Allergic Cascade (cont.)
John P. Cunha, DO, FACOEP
John P. Cunha, DO, is a U.S. board-certified Emergency Medicine Physician. Dr. Cunha's educational background includes a BS in Biology from Rutgers, the State University of New Jersey, and a DO from the Kansas City University of Medicine and Biosciences in Kansas City, MO. He completed residency training in Emergency Medicine at Newark Beth Israel Medical Center in Newark, New Jersey.
Steven Doerr, MD
Steven Doerr, MD, is a U.S. board-certified Emergency Medicine Physician. Dr. Doerr received his undergraduate degree in Spanish from the University of Colorado at Boulder. He graduated with his Medical Degree from the University Of Colorado Health Sciences Center in Denver, Colorado in 1998 and completed his residency training in Emergency Medicine from Denver Health Medical Center in Denver, Colorado in 2002, where he also served as Chief Resident.
In this Article
- The allergic cascade facts
- What are the "players" in the allergic cascade?
- What about a more detailed look at the "players"?
- What are cytokines?
- What is the "early phase" of an allergic reaction?
- What is the "late phase" of an allergic reaction?
- What are the symptoms and consequences of the allergic cascade?
- How does understanding the allergic cascade help?
What are the "players" in the allergic cascade?
Our body's immune system is designed to constantly be on the lookout for intruders. It has the ability to distinguish between "self" and "non-self" (foreign substances, which it protects us from). Let us look at this complex process. For example, consider an exposure to ragweed pollen. Once in the body, the ragweed pollen is engulfed by the immune system's scouts, called antigen presenting cells (APC). These APC slice up the ragweed pollen into small fragments, which then combine with special proteins in the cell, called human leukocyte antigens (HLA). HLA function like a guideline to help the body distinguish "self" from "non-self." When combined with the HLA, the fragments become visible to a key player in the allergic cascade, the lymphocytes, which recognizes them as foreign. This ragweed pollen fragment-HLA combination is exposed on the surface of the APC in full view of these specialized white blood cells.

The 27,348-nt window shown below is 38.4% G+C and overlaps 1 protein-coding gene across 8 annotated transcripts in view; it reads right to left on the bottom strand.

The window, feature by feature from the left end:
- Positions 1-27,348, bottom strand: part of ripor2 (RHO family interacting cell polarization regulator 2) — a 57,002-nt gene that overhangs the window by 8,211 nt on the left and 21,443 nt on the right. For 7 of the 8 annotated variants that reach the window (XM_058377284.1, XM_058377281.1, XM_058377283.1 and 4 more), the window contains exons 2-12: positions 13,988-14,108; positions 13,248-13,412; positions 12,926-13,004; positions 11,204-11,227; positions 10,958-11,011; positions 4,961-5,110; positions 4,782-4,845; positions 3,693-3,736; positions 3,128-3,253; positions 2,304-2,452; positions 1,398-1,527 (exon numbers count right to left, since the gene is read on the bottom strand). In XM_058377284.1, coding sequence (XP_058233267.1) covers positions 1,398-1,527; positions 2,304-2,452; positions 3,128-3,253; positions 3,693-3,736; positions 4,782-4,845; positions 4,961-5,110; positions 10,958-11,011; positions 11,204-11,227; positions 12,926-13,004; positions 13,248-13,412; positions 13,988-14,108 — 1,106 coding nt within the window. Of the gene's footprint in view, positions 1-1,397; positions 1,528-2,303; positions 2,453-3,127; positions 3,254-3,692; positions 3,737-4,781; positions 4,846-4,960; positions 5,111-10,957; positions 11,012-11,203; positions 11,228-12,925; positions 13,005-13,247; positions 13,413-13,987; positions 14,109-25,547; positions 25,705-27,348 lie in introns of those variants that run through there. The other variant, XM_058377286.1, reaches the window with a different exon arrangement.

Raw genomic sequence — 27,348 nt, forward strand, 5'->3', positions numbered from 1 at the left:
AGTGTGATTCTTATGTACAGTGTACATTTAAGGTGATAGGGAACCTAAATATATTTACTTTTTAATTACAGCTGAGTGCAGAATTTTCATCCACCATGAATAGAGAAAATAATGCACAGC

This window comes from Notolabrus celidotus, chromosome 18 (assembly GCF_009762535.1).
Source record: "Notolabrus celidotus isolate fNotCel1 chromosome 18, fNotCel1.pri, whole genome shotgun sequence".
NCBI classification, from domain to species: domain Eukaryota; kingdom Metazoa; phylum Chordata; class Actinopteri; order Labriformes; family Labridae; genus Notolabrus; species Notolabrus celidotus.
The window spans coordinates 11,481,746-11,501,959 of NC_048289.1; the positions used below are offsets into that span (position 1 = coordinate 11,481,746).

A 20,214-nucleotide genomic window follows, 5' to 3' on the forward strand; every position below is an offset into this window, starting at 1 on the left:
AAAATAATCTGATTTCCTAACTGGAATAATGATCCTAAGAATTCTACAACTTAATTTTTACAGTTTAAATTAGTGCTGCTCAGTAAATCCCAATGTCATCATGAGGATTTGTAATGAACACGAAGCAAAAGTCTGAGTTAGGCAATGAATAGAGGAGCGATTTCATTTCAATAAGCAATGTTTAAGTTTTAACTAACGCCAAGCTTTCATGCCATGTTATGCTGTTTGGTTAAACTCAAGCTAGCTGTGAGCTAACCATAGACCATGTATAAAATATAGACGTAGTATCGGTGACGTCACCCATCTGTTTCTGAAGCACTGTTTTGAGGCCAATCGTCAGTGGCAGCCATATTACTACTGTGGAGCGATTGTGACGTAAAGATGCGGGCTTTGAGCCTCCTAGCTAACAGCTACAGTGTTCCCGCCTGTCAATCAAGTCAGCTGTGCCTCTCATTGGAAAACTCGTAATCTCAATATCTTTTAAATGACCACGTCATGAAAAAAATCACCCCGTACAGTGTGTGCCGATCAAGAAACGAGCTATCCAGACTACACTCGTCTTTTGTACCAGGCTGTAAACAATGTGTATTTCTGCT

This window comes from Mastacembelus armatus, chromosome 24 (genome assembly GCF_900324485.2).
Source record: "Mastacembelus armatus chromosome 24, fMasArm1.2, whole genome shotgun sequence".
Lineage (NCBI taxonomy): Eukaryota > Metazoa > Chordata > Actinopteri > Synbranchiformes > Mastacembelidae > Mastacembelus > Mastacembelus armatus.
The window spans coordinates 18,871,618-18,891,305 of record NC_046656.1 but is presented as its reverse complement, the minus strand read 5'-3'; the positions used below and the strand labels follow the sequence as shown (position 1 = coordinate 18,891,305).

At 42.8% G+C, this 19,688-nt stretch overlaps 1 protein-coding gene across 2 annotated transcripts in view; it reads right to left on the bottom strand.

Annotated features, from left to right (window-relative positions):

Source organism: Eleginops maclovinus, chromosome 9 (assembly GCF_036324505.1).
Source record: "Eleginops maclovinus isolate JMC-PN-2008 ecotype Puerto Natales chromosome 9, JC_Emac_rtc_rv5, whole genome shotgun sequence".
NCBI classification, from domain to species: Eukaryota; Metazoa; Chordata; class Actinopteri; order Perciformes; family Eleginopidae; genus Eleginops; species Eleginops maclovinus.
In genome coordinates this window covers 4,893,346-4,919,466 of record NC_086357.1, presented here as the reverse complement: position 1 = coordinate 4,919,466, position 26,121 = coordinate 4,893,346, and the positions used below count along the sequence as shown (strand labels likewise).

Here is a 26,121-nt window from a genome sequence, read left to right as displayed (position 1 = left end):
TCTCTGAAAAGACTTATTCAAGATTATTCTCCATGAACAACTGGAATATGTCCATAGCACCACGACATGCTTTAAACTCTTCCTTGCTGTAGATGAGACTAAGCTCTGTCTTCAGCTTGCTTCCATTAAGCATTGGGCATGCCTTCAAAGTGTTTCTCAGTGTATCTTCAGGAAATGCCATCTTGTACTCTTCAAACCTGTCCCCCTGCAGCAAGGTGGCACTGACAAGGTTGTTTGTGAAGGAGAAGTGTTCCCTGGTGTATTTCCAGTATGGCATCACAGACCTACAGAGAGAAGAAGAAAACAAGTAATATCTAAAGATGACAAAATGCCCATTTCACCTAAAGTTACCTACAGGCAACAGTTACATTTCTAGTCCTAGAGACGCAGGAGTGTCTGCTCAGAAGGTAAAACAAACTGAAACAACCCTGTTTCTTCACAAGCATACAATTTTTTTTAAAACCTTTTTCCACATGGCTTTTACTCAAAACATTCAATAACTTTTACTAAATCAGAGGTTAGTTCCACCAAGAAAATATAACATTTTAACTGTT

Note these basic concepts of types of important cells and messenger proteins of the immune reaction:
The term white blood cells, or leukocytes, is derived from the Greek words "leukos" meaning white and "cytes" meaning cells. The white blood cells are essential to the immune system and include the monocytes, macrophages, neutrophils, and lymphocytes.
- Lymphocytes are white blood cells that play a key role in both immunity and allergy. They are divided into two types, the T and B lymphocytes. Each type is responsible for a particular branch of the immune system.
- It is the duty of the T-lymphocytes to be ready to directly shift into action to attack foreign substances (cell-mediated immunity). Some T-lymphocytes are experts at "killing" (cytotoxic or killer T cells) while others assist the immune response and are termed "helper" cells (TH cells). The TH cells are further divided into TH1 (infection fighters) and TH2 (allergy promoters), depending on the proteins they release.
- The partners of the T-lymphocytes are the B-lymphocytes. B-lymphocytes are tiny antibody factories that produce antibodies to help destroy foreign substances when stimulated to do so by the TH cells.
- Basophils and eosinophils are other white blood cells that play an important role in allergy. T cells often call these cells into action in allergic conditions. Blood levels of eosinophils are commonly elevated in people with asthma and other allergic diseases.
- Cytokines are a diverse group of proteins that are released by lymphocytes and macrophages in response to an injury or activation, such as by an allergen. They act as chemical signals that "step up" or "step down" the immune reaction.
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